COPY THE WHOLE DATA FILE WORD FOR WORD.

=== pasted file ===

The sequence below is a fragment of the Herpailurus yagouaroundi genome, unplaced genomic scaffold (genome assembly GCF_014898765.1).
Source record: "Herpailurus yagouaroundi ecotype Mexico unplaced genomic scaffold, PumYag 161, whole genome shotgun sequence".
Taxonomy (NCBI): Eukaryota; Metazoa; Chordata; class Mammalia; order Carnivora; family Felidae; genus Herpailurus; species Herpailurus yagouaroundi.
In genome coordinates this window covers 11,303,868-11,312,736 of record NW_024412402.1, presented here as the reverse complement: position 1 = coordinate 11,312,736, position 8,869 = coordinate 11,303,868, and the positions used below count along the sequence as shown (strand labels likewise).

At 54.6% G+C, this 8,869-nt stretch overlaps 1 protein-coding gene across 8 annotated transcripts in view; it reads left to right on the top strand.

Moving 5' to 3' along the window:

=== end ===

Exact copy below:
The sequence below is a fragment of the Herpailurus yagouaroundi genome, unplaced genomic scaffold (genome assembly GCF_014898765.1).
Source record: "Herpailurus yagouaroundi ecotype Mexico unplaced genomic scaffold, PumYag 161, whole genome shotgun sequence".
Taxonomy (NCBI): Eukaryota; Metazoa; Chordata; class Mammalia; order Carnivora; family Felidae; genus Herpailurus; species Herpailurus yagouaroundi.
In genome coordinates this window covers 11,303,868-11,312,736 of record NW_024412402.1, presented here as the reverse complement: position 1 = coordinate 11,312,736, position 8,869 = coordinate 11,303,868, and the positions used below count along the sequence as shown (strand labels likewise).

At 54.6% G+C, this 8,869-nt stretch overlaps 1 protein-coding gene across 8 annotated transcripts in view; it reads left to right on the top strand.

Moving 5' to 3' along the window: